When physics professor Chad Orzel went to the pound to adopt a dog, he never imagined Emmy. She wasn’t just a friendly mutt who needed a home. Soon she was trying to use the strange ideas of quantum mechanics for the really important things in her life: chasing critters, getting treats, and going for walks. She peppered Chad with questions: Could she use quantum tunneling to get through the neighbor’s fence and chase bunnies? What about quantum teleportation to catch squirrels before they climb out of reach? Where are all the universes in which Chad drops steak on the floor?
With great humor and clarity, Chad Orzel explains to Emmy, and to human readers, just what quantum mechanics is and how it works—and why, although you can’t use it to catch squirrels or eat steak, it’s still bizarre, amazing, and important to every dog and human.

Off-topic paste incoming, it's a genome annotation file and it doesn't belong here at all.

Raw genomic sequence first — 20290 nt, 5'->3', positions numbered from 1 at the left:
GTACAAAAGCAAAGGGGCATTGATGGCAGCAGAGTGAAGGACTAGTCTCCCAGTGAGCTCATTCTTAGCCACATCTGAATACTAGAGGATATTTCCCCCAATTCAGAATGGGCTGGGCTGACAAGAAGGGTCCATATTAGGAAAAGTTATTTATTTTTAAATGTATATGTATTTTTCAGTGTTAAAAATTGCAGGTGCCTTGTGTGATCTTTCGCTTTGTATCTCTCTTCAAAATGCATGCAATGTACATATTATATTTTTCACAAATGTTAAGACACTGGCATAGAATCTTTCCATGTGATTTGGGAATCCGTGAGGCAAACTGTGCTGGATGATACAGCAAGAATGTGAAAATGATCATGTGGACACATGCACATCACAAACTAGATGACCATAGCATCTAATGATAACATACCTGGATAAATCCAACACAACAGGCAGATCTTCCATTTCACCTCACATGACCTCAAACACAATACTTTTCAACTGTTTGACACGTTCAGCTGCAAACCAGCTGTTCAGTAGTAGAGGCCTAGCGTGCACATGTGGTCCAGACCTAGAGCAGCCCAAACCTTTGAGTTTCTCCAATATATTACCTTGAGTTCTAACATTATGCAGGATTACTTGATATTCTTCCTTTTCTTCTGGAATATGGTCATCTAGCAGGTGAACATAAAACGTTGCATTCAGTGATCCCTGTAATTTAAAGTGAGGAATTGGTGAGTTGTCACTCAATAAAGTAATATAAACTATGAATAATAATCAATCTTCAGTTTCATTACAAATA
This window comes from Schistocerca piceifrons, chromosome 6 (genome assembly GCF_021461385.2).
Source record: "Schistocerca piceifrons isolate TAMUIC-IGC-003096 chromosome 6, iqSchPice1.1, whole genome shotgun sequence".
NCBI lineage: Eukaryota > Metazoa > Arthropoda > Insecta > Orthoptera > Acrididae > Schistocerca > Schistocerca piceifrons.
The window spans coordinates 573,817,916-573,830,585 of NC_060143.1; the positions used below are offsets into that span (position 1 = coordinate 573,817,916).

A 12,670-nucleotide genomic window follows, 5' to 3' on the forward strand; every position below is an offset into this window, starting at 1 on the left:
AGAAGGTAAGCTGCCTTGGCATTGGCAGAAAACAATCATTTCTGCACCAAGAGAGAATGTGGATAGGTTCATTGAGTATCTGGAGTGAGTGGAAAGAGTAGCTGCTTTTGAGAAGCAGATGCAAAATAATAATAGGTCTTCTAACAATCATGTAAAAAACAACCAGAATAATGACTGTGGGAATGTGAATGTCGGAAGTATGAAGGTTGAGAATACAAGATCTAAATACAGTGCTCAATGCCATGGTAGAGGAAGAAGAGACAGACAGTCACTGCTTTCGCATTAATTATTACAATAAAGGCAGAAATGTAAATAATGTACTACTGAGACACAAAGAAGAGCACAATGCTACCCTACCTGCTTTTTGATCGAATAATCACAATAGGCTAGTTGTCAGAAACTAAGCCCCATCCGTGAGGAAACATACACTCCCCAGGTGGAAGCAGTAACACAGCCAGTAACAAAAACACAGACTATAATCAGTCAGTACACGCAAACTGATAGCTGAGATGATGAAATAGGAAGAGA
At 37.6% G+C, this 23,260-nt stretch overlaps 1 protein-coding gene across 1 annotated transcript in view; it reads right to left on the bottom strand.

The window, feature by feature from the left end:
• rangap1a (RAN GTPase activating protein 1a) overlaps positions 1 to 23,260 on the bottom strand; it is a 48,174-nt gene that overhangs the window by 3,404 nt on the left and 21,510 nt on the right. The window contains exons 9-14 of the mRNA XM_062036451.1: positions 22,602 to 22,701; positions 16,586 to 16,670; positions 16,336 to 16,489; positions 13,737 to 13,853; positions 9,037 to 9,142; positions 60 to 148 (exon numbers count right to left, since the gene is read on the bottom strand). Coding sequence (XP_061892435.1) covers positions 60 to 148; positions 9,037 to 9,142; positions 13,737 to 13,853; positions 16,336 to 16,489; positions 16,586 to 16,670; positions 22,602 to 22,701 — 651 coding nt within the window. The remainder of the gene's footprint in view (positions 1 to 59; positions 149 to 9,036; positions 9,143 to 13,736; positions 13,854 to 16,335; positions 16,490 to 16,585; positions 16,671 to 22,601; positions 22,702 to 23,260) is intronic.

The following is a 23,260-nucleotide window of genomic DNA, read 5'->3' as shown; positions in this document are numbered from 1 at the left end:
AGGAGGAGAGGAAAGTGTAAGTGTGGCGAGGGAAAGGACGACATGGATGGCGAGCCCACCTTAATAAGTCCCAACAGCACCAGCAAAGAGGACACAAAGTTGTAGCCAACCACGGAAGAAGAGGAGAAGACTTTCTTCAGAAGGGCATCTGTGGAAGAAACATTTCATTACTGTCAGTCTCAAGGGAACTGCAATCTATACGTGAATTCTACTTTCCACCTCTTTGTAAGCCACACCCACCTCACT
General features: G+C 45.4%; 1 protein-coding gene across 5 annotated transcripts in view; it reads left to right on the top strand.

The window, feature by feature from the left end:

What do dog treats and chasing squirrels have to do with quantum mechanics? Much more than you might imagine, as Orzel explains in this fun introduction to modern physics based on a "series of conversations" with his dog Emmy. Dogs make the perfect sounding board for physics talk, because they "approach the world with fewer preconceptions than humans, and always expect the unexpected." Physicist Orzel begins with the basics, explaining how light can be both particle and wave simultaneously a bit like a dog that can split itself into two to chase a rabbit no matter which direction it runs. A look at Heisenberg's uncertainty principle begins with a hunt for a hypothetical bone. Schr dinger's cat becomes, of course, Schr dinger's dog. Quantum entanglement, quantum teleportation and virtual particles (composed, for example, of bunny-antibunny pairs) are all explained with the author's characteristic lighthearted touch. While Orzel's presentation may be a bit too precious for some, readers who've shied away from popular treatments of physics in the past may find his cheerful discussion a real treat.